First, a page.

dimension 15 by 15. In this way length of 45 units is utilized. Now the rectangle which is left with us excluding three squares is 7 by 15. Again in the same way we can make two squares of dimension 7 by 7. In this way breadth of 14 units is utilized.
Now we are left with the rectangle of dimension 7 by 1.
These can further be subdivided into seven squares each of
dimension 1 by 1. In this way the least number of squares to fill the
rectangle is 3 + 2+ 7 = 12. The required answer is 12.
Note that the three numbers 3, 2, and 7 are involved in the Euclidean Algorithm for finding the g.c.d.!

Source: Internet

## On the Rope Boys are Tau and Girls Are Pi

Cartoon of

Today, in the morning when I was teaching my sister about numbers, viz. rational numbers and irrational numbers, this one was created. My sister, Kavita Tiwari, is in Vth grade and mainly study Math ,Science and Social Science. On last wednesday we visited a Circus show. We all liked that very much. And she became a fan of a girl acrobat. She always says that female acrobats are far better than male acrobats in circus-shows having rope-walk show. Male acrobats look like they are about to fall, but female ones are frank in this work. When I discussed with her about some constants like $\pi, \, \tau, \, e$ etc., she asked me to stop for a while, and started making this cartoon. Her thoughts were mingled with math. I was surprized by the meaning this cartoon had. I really liked her stuff, and thought to post it on the web.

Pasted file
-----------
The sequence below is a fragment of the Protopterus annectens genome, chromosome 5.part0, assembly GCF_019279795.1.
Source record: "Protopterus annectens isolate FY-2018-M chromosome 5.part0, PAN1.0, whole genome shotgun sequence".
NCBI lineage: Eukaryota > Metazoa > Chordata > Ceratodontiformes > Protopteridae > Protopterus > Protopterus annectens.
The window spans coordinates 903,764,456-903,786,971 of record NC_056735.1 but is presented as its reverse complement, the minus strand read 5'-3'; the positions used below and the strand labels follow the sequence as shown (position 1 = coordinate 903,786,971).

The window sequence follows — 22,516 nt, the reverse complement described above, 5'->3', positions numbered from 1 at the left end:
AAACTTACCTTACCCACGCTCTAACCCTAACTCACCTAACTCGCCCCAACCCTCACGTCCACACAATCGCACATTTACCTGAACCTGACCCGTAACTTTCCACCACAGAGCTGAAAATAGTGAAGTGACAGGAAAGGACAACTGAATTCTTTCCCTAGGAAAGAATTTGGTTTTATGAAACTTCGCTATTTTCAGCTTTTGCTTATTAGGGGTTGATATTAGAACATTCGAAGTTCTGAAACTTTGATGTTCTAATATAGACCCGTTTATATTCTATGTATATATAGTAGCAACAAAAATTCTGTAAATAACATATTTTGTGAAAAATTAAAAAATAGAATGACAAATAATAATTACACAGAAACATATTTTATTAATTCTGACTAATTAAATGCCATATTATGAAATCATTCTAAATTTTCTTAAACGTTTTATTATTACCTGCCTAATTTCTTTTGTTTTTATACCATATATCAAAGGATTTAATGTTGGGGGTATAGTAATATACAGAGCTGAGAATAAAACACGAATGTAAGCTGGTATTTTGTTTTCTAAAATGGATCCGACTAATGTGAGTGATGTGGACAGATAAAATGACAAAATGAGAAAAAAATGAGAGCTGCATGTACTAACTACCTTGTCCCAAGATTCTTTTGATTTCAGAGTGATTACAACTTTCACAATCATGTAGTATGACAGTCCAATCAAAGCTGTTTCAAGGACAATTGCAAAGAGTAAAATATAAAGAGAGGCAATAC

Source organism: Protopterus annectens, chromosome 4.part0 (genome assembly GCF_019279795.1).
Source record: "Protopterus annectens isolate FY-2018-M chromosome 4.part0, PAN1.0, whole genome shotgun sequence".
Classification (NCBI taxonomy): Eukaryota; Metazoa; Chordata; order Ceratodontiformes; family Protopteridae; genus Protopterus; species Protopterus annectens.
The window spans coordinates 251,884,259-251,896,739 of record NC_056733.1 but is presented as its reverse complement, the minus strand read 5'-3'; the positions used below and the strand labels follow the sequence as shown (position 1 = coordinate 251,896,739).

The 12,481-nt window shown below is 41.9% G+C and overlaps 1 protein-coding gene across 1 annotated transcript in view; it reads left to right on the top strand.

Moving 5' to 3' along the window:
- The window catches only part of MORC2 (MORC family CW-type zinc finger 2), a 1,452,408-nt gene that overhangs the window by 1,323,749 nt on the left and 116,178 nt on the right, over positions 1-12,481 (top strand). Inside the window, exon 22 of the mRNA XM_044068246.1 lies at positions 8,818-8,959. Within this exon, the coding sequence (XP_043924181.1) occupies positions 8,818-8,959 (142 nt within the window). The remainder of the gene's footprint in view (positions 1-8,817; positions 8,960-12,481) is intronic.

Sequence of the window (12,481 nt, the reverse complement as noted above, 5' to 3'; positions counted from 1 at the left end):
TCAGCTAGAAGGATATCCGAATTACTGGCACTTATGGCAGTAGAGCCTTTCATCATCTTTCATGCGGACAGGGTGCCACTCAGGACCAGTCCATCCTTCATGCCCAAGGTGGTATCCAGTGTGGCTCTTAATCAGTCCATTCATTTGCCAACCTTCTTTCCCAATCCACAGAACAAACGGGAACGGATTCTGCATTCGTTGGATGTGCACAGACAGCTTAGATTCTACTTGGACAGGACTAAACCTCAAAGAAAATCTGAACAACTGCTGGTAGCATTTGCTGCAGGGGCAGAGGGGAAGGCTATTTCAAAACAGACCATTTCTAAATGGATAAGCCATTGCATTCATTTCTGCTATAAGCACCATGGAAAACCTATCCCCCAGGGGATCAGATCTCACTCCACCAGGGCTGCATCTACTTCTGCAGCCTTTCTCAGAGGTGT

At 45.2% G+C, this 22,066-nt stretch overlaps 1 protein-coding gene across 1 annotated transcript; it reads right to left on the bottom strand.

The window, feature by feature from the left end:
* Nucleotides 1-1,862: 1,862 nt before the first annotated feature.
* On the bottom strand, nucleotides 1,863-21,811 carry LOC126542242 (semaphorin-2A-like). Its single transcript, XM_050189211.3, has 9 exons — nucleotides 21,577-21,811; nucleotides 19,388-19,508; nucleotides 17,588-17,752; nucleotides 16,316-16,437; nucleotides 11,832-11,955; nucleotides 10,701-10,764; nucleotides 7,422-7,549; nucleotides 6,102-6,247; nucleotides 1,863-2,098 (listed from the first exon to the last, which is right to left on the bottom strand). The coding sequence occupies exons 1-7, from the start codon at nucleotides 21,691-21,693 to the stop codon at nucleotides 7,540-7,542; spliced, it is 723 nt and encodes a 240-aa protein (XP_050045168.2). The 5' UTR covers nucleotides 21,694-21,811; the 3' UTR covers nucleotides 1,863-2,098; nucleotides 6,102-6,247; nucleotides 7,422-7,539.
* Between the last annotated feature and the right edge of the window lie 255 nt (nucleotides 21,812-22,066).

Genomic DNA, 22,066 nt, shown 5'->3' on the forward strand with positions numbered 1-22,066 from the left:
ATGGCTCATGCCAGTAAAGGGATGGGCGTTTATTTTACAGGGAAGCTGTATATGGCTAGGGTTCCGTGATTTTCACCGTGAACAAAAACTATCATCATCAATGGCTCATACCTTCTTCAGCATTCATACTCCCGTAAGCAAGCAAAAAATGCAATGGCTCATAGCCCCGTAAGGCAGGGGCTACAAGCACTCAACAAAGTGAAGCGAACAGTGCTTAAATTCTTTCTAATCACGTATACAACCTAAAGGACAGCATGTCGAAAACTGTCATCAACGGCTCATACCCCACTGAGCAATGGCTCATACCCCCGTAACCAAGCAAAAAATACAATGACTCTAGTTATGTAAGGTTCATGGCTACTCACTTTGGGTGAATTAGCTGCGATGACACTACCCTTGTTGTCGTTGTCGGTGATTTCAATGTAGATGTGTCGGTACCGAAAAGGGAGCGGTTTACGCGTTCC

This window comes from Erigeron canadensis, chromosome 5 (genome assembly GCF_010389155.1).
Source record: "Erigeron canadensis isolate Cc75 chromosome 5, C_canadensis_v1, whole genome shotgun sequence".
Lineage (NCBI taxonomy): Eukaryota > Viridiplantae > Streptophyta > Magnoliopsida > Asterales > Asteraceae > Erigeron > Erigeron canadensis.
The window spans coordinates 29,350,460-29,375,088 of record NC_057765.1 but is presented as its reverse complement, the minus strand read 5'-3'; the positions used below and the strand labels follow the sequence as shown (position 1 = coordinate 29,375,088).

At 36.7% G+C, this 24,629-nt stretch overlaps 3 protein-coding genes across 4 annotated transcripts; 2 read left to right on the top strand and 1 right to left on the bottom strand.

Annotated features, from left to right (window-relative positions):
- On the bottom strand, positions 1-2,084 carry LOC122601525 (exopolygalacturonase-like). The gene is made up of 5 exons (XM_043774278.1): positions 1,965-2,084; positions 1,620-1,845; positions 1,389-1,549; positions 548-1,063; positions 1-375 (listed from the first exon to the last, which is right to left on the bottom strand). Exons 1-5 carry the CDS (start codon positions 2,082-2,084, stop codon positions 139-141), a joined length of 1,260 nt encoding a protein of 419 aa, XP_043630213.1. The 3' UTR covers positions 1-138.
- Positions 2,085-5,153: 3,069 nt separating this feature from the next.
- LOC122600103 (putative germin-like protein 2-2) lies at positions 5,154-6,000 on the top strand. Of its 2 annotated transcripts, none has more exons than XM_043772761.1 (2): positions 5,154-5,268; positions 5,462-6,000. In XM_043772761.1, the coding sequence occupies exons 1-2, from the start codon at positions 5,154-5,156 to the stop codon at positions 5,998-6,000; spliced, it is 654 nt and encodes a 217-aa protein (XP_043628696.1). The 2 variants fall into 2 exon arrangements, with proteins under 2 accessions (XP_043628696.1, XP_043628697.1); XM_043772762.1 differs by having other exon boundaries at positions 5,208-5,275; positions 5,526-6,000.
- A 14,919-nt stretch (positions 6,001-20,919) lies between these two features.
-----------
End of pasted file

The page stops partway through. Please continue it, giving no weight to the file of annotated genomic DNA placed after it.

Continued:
Notes:

• I have searched everywhere, but couldn’t find same topic/idea like this.
• For those who don’t know:

[ My english is also weaker than her. ]

## Blog of the Month -August 2011

I announced that I shall chose a blog from the education blogsphere as Blog of the Month. To complete this task, I googled for days, read them, analysed them and now I have the winner of ‘Blog of the Month’.